What is rehanking?
Rehanking is taking a dyed hank of yarn and winding it up again at a different circumference. Here's how it works.
Yarn comes off the spinning machines in cones.
Folklife Festival Wales Yarn by Mr. T in DC, on Flickr. Shared under a Creative Commons License.
Then the mill or the dyer will wind big loops of yarn off of the cones. This big loops are tied off and become hanks (or skeins). In the picture below, the machine on the left is winding hanks of yarn off of cones.
Woolen Mill near Golan, North Wales by net_efekt, on Flickr. Shared under a Creative Commons License.
The hanks are then dyed and look something like this. See how the colors are in chunks? You can see, roughly, how the dye was applied. There is some orange, and some brown, then some more orange, and a gold with maybe a little more brown.
|Yep, still Hidden Tiger. Same yarn.|
|Former club colorway|
- Rehanking neatens up the hanks. Dyeing is rough on a hank of yarn. Even when you add a lot of ties to keep the hank under control, a loop of yarn may "snag" during the dyeing or rinsing process and great a large, loose loop like in the top picture. Rehanking evens everything out again.
- Rehanking redistributes the color so you get a truer picture of the dominant color. In the top picture, the skein reads brown. In the bottom picture, you can see that the brown recedes and the golden brown is the more dominant color.
- Rehanking gives you a better idea how the individual colors in the hank will look together. As a yarn seller, it helps me sell the yarn. The color below below and to the right did that to me. Straight out of the pot, I liked it ok. Then I rehanked it and fell in love. It's the same yarn, but rehanking lets me more easily imagine how well the colors go together.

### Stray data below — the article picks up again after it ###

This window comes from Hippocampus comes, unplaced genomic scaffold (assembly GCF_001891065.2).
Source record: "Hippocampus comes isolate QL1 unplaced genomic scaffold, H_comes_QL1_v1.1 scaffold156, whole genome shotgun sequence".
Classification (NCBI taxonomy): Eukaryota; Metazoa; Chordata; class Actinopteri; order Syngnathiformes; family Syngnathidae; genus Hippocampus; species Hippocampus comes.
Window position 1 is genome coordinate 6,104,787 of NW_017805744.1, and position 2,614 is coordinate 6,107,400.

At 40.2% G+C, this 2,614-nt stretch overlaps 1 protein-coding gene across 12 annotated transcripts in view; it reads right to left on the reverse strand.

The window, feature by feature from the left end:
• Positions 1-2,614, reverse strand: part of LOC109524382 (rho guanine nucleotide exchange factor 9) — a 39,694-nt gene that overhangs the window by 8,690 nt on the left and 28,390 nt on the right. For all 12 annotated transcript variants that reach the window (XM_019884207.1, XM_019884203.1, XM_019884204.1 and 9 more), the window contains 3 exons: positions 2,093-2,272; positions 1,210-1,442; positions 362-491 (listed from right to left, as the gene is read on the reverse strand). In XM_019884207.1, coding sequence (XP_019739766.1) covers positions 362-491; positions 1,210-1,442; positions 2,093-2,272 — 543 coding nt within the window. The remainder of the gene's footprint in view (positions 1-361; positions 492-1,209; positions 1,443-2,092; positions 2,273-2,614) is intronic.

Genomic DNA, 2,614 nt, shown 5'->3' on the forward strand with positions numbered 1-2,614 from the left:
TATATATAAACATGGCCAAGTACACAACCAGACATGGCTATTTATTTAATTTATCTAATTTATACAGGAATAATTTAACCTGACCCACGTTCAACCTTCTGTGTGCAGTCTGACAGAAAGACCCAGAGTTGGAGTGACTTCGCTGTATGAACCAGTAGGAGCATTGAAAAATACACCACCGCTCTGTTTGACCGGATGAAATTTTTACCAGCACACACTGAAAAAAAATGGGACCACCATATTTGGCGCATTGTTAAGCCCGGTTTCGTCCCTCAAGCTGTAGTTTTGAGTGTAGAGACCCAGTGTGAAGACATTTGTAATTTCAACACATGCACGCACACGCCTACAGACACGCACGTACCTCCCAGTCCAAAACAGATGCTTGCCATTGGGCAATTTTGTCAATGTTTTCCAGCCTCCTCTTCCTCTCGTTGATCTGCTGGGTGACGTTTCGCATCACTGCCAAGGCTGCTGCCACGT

- This is a debated point among yarn sellers, but I think rehanked yarn sells better for the reasons I listed above.
|Former club colorwy,|
"Unbirthday" not rehanked
- Rehanking is expensive in terms of time and labor costs, especially when this step is not strictly necessary.
- Rehanking breaks up the colors, making it harder to figure out how it was dyed. A lot of people like to see how much of each color was used, how often the color breaks are, etc.
- Some people think that rehanking hides "mistakes" such as stray specks of color. That's a whole 'nother blog post. Long story short, some people consider stray specks of color to be mistakes. It is only a mistake if the dyer did not do it intentionally. I often use a process that encourages speckling because I like it.
Sometimes I rehank. Sometimes I don't. Some bases look great straight out of the dye pot. Some bases need an hour of detangling regardless of how well I tied it to begin with.
For the most part, I rehank yarns I am selling direct to the customer. Sometimes I won't rehank if I'm short on time, if the hank is particularly lovely, if the hank is not messy from the dyeing process, or if I just plain don't feel like it.
For the most part, I do not rehank yarns that I sell wholesale. Sometimes I will rehank if a yarn is particularly messy, or if the client requests it. My non-rehanked yarns sell better to clients and their customers, thereby proving that people who prefer rehanking and the people who prefer yarns as-is are split pretty much down the middle.
A customer once tried to argue, quite loudly, that these three hanks of yarn were not the same yarns. They are the same. How do you like your yarn?
|The color is CMY|